More than 100,000 public sector workers would lose their jobs this year if the government refuses to fund higher than expected pay awards for nurses, doctors, teachers and care workers, according to the Institute for Fiscal Studies.
The IFS said the chancellor, Kwasi Kwarteng, faced a choice of either topping up public sector budgets or accepting the likelihood of industrial action, further problems recruiting and retaining staff, and a decline in quality of services already under extreme strain.
The thinktank added that if the government stuck to its current spending programme, its ambitious plans to clear the NHS operations backlog, level up primary education and overhaul social care would be “nigh on impossible”.
Although the average public sector pay settlement this year – about 5% – was below inflation currently running at almost 10%, it was also higher than the 2% to 3% rise anticipated in budgets drawn up a year ago, leaving a £5bn hole in public sector budgets.
Bee Boileau, a research economist at the IFS and an author of the study, said there were no easy options. “Offering higher pay awards without additional funding puts enormous strain on departmental budgets and requires painful cuts elsewhere. Not offering higher pay awards risks a wave of strikes and ongoing challenges with recruitment and retention.
“But providing additional funding to departments would mean offsetting spending cuts elsewhere, or a U-turn on some of the chancellor’s recent tax cuts if he is serious about having debt fall as a share on national income.”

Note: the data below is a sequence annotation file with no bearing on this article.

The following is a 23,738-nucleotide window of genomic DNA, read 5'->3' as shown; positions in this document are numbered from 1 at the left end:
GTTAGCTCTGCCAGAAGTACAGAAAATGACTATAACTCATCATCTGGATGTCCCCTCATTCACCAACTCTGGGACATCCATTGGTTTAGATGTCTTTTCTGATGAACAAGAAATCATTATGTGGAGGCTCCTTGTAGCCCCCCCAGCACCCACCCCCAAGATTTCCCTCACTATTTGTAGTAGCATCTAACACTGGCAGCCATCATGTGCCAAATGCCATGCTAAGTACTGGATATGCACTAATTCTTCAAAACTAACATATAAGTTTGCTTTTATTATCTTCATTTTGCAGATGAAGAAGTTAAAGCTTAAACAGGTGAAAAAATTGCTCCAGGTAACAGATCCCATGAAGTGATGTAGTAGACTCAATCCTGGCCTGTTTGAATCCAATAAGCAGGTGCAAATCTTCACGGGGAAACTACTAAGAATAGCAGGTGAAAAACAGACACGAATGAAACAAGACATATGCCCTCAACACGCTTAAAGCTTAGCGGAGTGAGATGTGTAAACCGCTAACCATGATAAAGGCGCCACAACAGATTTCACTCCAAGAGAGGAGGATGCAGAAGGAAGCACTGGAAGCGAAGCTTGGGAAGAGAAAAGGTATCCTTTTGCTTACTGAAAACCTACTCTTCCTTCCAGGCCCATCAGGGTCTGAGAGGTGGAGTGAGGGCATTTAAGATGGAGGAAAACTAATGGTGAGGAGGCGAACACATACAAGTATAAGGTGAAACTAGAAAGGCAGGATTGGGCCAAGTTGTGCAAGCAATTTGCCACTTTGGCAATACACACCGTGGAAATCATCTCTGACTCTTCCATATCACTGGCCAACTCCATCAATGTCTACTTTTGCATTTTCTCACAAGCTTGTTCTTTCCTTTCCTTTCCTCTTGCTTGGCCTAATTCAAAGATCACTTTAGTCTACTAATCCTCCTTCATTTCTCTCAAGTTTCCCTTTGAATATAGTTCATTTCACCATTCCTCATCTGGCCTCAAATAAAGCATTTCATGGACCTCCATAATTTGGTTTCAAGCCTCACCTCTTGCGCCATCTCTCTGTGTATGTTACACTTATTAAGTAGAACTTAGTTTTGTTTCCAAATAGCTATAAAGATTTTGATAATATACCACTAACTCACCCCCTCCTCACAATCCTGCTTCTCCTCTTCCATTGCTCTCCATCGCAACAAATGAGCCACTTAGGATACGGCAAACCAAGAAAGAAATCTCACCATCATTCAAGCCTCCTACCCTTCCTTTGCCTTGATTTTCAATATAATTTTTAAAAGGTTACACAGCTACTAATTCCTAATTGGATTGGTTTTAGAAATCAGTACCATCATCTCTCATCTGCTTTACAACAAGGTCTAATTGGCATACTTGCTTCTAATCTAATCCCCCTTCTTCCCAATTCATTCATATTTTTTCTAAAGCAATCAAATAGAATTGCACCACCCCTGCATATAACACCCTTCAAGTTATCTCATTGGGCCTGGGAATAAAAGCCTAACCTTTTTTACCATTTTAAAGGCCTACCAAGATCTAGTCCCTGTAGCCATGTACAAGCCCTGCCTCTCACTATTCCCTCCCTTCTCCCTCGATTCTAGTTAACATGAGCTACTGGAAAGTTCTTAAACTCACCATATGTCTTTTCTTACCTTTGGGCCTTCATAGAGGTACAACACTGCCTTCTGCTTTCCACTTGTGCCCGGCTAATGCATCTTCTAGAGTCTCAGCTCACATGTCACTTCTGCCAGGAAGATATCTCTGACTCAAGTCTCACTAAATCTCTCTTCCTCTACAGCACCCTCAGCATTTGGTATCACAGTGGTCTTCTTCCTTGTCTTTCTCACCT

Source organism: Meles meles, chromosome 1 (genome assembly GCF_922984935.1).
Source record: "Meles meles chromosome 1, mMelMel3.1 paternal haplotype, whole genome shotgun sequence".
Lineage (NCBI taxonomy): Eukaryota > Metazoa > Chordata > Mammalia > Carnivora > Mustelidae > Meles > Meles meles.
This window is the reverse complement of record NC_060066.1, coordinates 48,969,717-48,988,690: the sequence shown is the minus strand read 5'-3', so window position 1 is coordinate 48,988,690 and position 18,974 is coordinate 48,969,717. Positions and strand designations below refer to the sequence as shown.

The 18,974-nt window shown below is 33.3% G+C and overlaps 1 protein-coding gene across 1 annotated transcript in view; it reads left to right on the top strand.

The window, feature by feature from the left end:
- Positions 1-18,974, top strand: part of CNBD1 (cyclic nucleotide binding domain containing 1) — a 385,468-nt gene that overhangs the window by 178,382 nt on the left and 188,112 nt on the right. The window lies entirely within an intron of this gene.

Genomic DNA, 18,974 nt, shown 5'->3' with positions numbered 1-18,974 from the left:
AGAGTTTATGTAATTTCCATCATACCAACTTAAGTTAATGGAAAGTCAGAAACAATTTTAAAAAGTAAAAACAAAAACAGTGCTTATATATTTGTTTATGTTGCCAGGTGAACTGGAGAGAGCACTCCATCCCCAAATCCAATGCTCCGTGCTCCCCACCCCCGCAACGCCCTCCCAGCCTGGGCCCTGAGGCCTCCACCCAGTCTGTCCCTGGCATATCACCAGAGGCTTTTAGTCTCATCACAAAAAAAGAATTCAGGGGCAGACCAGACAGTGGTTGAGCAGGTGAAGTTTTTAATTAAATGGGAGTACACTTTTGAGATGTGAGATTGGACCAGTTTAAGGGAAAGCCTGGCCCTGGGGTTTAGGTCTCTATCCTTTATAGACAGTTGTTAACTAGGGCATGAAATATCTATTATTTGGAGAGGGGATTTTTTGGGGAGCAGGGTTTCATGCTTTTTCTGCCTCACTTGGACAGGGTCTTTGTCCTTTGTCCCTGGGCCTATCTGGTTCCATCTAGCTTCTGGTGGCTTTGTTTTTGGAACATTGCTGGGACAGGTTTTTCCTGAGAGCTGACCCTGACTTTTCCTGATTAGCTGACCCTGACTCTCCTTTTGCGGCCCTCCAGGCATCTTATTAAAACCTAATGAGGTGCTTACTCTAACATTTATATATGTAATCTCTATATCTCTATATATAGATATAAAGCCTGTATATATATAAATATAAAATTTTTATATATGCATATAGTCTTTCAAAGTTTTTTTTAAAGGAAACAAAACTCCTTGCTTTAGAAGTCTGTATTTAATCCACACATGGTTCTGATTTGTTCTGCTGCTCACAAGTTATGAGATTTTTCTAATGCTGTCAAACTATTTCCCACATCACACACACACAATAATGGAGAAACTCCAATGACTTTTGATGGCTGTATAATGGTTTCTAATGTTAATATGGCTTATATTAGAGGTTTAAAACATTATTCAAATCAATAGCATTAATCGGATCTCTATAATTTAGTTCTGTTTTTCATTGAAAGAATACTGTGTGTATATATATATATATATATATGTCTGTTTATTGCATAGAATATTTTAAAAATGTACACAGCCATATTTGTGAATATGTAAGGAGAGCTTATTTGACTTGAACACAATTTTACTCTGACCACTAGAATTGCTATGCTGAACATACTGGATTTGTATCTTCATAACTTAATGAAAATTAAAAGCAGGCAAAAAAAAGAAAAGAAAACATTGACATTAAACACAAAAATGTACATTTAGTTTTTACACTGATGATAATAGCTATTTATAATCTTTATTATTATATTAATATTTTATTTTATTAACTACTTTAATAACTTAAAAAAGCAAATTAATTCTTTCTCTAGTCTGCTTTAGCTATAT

Staffing costs are the biggest single element in services such as the NHS and local government. The public sector pay bill, covering 5.7 million staff, was £233bn in 2021-22, more than a fifth of all government spending, and a third of all spending on public services.
The average pay award this year is about 4% to 5%, with nurses awarded a 5% rise, doctors and dentists 4.5%, while settlements for teachers and local government workers vary, with lower paid staff getting more.
But even sticking to the average public sector pay award may not be enough to head off industrial action, the IFS said. Most workers will get a real terms pay cut at a time when prices and energy costs are soaring, leaving them lagging behind private sector counterparts expected to receive 6% on average.
The Royal College of Nursing is balloting its 300,000 members over strike action this winter. Other NHS workers, including junior doctors and physiotherapists, are also threatening industrial action.
A 10-year fall in public sector pay relative to the private sector has exacerbated problems that the NHS, local authorities and care firms have in recruiting and retaining staff – typified by reports of low-paid social care workers quitting to get better paid jobs in supermarkets.